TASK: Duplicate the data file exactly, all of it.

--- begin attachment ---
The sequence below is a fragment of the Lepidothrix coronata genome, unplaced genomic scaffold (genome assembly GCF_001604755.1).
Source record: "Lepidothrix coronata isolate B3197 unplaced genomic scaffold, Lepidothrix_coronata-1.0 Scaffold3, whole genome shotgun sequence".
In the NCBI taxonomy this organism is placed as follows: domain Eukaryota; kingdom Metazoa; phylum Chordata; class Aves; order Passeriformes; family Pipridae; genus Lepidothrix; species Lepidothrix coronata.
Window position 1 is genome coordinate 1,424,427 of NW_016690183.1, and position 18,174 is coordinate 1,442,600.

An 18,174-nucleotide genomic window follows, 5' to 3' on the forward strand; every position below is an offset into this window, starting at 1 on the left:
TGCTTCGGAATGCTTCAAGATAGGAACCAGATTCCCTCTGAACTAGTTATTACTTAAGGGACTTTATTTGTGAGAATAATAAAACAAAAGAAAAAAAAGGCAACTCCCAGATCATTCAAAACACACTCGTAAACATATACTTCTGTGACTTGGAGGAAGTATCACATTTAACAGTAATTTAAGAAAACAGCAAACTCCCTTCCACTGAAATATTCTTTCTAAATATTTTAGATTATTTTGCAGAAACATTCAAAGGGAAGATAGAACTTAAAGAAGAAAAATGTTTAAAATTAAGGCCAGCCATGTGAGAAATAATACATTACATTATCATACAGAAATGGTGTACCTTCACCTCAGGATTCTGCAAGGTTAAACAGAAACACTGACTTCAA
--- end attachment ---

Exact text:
The sequence below is a fragment of the Lepidothrix coronata genome, unplaced genomic scaffold (genome assembly GCF_001604755.1).
Source record: "Lepidothrix coronata isolate B3197 unplaced genomic scaffold, Lepidothrix_coronata-1.0 Scaffold3, whole genome shotgun sequence".
In the NCBI taxonomy this organism is placed as follows: domain Eukaryota; kingdom Metazoa; phylum Chordata; class Aves; order Passeriformes; family Pipridae; genus Lepidothrix; species Lepidothrix coronata.
Window position 1 is genome coordinate 1,424,427 of NW_016690183.1, and position 18,174 is coordinate 1,442,600.

An 18,174-nucleotide genomic window follows, 5' to 3' on the forward strand; every position below is an offset into this window, starting at 1 on the left:
TGCTTCGGAATGCTTCAAGATAGGAACCAGATTCCCTCTGAACTAGTTATTACTTAAGGGACTTTATTTGTGAGAATAATAAAACAAAAGAAAAAAAAGGCAACTCCCAGATCATTCAAAACACACTCGTAAACATATACTTCTGTGACTTGGAGGAAGTATCACATTTAACAGTAATTTAAGAAAACAGCAAACTCCCTTCCACTGAAATATTCTTTCTAAATATTTTAGATTATTTTGCAGAAACATTCAAAGGGAAGATAGAACTTAAAGAAGAAAAATGTTTAAAATTAAGGCCAGCCATGTGAGAAATAATACATTACATTATCATACAGAAATGGTGTACCTTCACCTCAGGATTCTGCAAGGTTAAACAGAAACACTGACTTCAA